An exercise in writing on a topic I rarely publicly discuss.
Like a low vague sound of some humming electrical device the feeling is omnipresent and hangs in my soul somewhere, haunting me without explanation. I'm not exactly sure when I really became aware there was a name for it except it was sometime in the late eighties. It's an unexplained disquiet which for me usually leads to a low level melancholy or depression if I don't resolve it. It occurs to a lot more people than is recognized since those of us who live with it don't like to talk about it. Men suffer from it as much as women but we're generally not very good at identifying intrinsic emotions and expressing them well. Many of us act out inexplicably due to it.
When I refer to melancholy or depression it is not of the clinical variety but rather a natural emotion that most people feel sometimes, some experience it more often than others. It is a flat or dead feeling and I am sluggish. The best solution is to sleep it off. I have experienced deep, dark, black depression a few times in my life but it was due to a specific tragic event, a normal and typical reaction. Death of a loved one, job loss and broken relationship come to mind. Thankfully I had a support system during those times who listened to me, although in each case the only real answer was time.
Over the years I have tried a lot of routes and taken advice on how to deal with my anxiety. Some of the roads and answers were good and others were very bad for me. With no humility I think I can truthfully say I've learned that I'm smarter than any psychologist or therapist I've ever seen professionally or known personally with the exception of one friend. She is atypical for her field and believes most therapists dish out pablum and balderdash. Her advice, like so many of my head-on-shoulders friends, has helped me make sense of how to deal with anxiety more than any psychologist ever has. The same can be said for doctors who want to feed you pills, there is a price for taking them and it's high and not worth the expense of the aftermath.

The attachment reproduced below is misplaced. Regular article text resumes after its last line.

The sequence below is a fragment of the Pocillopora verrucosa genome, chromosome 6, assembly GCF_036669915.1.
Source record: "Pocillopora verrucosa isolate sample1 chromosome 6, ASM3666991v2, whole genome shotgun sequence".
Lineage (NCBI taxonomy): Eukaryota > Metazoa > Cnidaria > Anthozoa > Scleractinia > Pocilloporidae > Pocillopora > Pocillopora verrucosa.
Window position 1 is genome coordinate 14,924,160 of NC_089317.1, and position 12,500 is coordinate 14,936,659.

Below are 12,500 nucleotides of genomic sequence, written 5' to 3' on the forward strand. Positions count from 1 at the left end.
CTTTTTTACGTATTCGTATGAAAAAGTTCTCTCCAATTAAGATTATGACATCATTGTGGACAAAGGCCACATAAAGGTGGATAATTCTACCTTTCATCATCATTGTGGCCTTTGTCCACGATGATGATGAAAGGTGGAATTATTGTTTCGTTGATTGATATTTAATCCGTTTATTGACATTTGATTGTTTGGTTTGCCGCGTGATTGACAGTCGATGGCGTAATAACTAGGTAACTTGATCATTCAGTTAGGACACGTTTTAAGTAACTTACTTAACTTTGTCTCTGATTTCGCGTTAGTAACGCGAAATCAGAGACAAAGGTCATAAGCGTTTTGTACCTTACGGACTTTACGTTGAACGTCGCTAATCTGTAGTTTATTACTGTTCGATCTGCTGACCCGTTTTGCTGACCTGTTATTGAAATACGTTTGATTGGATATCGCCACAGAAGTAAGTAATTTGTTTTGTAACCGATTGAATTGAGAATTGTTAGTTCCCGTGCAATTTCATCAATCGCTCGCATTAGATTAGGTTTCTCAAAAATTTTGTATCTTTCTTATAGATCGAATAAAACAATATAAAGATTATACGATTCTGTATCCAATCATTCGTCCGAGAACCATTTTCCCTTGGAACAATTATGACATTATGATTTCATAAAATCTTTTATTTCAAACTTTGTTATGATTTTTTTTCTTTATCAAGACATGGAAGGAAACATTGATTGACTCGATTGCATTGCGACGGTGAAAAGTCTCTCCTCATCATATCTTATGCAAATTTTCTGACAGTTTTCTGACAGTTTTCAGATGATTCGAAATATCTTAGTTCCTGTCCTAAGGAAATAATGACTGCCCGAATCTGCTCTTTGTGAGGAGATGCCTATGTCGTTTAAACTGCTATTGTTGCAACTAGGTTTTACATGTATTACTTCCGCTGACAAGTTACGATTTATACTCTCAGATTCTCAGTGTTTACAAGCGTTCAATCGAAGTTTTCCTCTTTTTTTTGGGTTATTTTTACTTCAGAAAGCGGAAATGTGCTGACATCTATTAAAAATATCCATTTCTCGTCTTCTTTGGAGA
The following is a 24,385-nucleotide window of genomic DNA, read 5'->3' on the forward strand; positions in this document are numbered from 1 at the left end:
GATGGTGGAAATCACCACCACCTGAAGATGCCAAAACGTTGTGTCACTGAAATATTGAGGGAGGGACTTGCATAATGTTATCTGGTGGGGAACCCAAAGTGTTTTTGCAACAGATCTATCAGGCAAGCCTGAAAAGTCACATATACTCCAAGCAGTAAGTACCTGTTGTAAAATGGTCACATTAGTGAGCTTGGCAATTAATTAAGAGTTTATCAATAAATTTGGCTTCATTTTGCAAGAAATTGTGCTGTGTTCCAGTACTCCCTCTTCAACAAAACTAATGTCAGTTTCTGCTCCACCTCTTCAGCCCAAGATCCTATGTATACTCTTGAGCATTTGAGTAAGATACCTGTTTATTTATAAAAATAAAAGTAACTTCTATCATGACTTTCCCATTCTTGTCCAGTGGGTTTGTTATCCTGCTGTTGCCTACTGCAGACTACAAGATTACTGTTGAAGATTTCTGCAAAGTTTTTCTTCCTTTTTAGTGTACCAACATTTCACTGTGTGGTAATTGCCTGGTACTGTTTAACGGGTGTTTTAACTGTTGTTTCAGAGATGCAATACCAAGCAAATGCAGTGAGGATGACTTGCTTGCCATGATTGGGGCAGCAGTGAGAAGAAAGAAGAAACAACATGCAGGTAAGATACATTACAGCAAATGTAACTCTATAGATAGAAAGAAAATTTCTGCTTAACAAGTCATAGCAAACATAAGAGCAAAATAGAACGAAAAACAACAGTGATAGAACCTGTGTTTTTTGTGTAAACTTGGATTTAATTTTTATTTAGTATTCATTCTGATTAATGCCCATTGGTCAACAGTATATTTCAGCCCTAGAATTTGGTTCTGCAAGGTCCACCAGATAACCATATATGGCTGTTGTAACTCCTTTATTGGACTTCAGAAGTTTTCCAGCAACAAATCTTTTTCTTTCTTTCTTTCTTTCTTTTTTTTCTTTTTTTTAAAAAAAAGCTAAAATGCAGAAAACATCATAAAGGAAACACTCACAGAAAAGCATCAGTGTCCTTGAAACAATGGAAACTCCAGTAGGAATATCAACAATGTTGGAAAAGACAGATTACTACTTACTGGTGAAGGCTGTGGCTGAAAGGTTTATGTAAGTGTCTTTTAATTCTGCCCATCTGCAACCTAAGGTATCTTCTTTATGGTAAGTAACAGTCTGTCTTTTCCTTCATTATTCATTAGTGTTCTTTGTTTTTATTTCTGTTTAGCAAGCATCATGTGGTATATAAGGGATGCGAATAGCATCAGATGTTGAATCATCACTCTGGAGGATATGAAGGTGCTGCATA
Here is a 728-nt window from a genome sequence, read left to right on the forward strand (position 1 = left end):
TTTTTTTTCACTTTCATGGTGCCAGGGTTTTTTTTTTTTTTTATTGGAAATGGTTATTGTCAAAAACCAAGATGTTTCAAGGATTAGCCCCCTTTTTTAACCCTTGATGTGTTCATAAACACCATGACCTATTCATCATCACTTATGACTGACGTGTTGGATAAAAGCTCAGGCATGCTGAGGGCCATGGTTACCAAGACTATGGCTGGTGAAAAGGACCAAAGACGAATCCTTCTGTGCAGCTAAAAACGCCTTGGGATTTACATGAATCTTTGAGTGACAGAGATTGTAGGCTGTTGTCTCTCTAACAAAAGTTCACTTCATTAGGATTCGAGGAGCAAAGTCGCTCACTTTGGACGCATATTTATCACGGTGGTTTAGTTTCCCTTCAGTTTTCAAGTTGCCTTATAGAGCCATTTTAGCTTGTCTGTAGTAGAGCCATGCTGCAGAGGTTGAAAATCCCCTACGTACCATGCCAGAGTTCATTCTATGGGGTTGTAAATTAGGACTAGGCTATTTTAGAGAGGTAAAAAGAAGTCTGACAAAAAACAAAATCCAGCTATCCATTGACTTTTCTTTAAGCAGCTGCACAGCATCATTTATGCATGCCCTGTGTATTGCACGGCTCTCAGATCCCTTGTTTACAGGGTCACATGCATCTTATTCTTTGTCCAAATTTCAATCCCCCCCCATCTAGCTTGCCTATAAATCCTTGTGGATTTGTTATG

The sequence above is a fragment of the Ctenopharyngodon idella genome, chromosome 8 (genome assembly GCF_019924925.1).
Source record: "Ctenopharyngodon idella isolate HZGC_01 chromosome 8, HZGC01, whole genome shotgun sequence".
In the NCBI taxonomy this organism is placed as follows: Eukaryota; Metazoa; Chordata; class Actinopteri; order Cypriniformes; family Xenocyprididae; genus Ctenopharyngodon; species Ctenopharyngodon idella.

What does work is knowing yourself well enough to recognize what is happening when it happens. The discovery of how to cope with it and solve the puzzle before it escalates can be a painful process but well worth it. I know that for fact because I have done it and can follow my own advice of what works for me, however, actually implementing the solution is sometimes another matter. The same strong character traits that usually work for me can also work against me. Persistence becomes stubborn. I know in my intellect that what I should do is think, search and find what is nagging my soul and deal with it. Herein lies the rub, sometimes I am just stubborn and don't want to take the time to deal with it, even knowing full well what will be next.
Fortunately most of the time, especially these past few years, I deal with my anxiety effectively. Writing is integral to my methods of both clarifying and purging my vital essence. Once I mull over and reason out the core of the matter, I am then able to implement very old fashioned solutions to the problem.
Take action to fix what is broken.
Accept it as a learning experience and personal growth.
Things usually work themselves out the way they're supposed to.
You're granddad's or father's advice maybe? Probably. Modern psychology and psychiatry is great for other people if it works for them. All I know is if I take the bull by the horns and wrestle the beast to ground, I won't get gored.
[inspired by Maryann, who is braver and more courageous than she thinks]